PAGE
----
The reader gets to know Sofia as she dances and relates to the other dancers who participate in the Tango classes. In an interesting way Sommer mixes in her text Sofia’s tango adventures and lessons with her thoughts and love experiences, as well as evocative descriptions of her surroundings.

There is something in human beings that makes them ponder relationships. Sommer, with a very fine narrative, engages us in Sofia’s analysis of the past, particularly in her relationships with her parents and with two of her younger lovers J and Tom. The writer has the ability to create very believable characters. She handles feelings in a measured and unsentimental way. The author says about J:

Little by little, I’d learned new things about J. Once, when staying with him in that first summer, I found him lying on my bed with so pitiful a look on his face that I couldn’t see into it. It was very painful to realise how utterly defeated he looked; everything about him was different to what I’d seen before, out of sync, closed down, remote, his very guts hanging out in front of me.

Every now and again we encounter in the narrative some profound thoughts from Sofia. She reflects: “I think that when you are really stuck, when you have stood still in the same place for far too long, it’s almost as if a bomb needs to go off, to get you to move, to jump, and then to hope for the best.”

The Usual Story contains many things about the every day, the mundane, the routine of living but it is presented in such an engaging way that the story becomes real. It is impressive the ability of Sommer to fragment the narrative when we encounter Sofia’s visits to the psychiatrist. We read about her participation in Milongas, asking relatives about her past, and about love and its many facets. All of these interspersed with poetic descriptions of place. Sydneysiders will recognise many areas of the Eastern suburbs in Sommer’s vivid imagery. The following is one of those descriptions that has cinematic qualities:

The sea looks different every day. Today it’s a mid-grey tone, its surface moving in a gentle tugging motion as a container ship moves south along the horizon. A moist breeze brushes my cheek as the waves make a hushing noise as they curl into the sand of the beach. I watch the colour creep slowly into the clouds. A flock of lorikeets balances on the bare branches in front of me.

There is a certain melancholy in The Usual Story which I believe stems from the relationship of Sofia with her mother and her daughter. Relationship between parents and children can be very complicated. As sons and daughters we tend to arrive at a different view of them according to our age. As children, our parents are like gods; as adolescents they can be our enemies; as adults we tend to be more objective but we are too busy with our own children to spend time analysing these relationships. We may also depend on our parents to help with our progeny and this clouds our assessment. A different thing is when we get to that same period of life:  our third age. It is then, when we have lived and experienced life, that we can be more objective in the evaluation and appreciation of our parents. Sofia is at that stage and she can see clearly her mother’s distant and cold behaviour, but there must be in her a grain of insecurity so she wants to check what she thinks she knows. She wants to be sure. So she searches through memories, analysing them, confirming facts with other relatives.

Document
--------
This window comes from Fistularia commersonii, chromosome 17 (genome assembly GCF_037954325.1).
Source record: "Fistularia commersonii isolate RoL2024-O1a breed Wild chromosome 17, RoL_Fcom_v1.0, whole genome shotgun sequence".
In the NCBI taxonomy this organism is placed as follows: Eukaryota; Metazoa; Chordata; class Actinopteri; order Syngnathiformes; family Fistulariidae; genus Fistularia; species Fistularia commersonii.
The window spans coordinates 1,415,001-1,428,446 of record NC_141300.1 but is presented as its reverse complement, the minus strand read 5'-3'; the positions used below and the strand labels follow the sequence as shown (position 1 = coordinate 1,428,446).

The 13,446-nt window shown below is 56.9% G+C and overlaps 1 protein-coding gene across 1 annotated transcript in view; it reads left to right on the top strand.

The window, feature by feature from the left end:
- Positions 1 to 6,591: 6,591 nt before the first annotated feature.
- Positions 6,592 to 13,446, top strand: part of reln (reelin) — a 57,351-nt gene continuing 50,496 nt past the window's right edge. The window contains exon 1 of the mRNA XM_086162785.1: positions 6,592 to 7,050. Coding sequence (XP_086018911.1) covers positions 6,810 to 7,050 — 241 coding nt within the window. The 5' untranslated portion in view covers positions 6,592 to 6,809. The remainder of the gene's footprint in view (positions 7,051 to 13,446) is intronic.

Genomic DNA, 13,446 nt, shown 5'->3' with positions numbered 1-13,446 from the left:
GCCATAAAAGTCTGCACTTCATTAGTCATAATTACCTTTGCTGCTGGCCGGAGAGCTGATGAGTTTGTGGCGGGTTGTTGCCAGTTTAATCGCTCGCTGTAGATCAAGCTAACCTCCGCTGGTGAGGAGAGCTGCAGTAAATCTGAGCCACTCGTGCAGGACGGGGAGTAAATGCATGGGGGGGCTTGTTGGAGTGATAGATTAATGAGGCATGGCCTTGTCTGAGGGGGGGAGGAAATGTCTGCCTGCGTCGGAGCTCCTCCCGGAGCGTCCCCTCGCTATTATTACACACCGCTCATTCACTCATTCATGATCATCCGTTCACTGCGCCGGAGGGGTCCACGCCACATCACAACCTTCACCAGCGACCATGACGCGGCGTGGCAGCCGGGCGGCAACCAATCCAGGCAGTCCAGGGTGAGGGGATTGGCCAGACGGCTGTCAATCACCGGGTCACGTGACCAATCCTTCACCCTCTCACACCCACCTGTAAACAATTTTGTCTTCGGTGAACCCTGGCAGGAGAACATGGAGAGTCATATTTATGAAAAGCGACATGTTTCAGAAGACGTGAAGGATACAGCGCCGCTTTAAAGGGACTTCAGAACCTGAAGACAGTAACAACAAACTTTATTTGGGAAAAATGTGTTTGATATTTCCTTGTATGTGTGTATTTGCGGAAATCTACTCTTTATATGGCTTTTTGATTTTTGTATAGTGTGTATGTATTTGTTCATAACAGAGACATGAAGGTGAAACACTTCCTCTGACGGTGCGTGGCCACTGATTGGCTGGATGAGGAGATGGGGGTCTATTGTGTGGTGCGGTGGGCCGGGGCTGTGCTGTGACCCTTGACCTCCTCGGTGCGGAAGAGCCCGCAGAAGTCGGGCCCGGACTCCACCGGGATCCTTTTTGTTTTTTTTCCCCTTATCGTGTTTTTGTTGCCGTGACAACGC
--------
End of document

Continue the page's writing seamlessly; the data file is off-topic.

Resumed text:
Sofia’s relationship with her daughter is not perfect either. After seeing a mother and a daughter embrace each other with love she says: “They embrace and then walk to the door, still entwined. I feel a pang of wistfulness for my own daughter as I watch them walk away. My daughter who hadn’t wanted to spend a weekend away, just the two of us. She’d said we make each other tense if we’re together too much. But she’d said it in a kind voice.

‘You don’t mind, do you?’ she’d asked.

I did mind. ‘At least you’re honest with me,’ I said.”

As a psychologist, I found The Usual Story fascinating because the characters are so interesting and authentic. As a reviewer, I enjoyed the book’s clear narrative, perhaps a little leisurely at times, but the pace picks up engaging the reader with a beautiful text.

About the reviewer: Dr Beatriz Copello is a former member of NSW Writers Centre Management Committee, writes poetry, reviews, fiction and plays. Beatriz’s poetry has been published in literary journals such as Southerly and Australian Women’s Book Review and in many feminist publications.  She has read her poetry at events organised by the Sydney Writers Festival, the NSW Writers Centre, the Multicultural Arts Alliance, Refugee Week Committee, Humboldt University (USA), Ubud (Bali) Writers Festival.

Print and ebook editions of The Usual Story available from Ginninderra Press, Amazon, Book Depository and other online booksellers.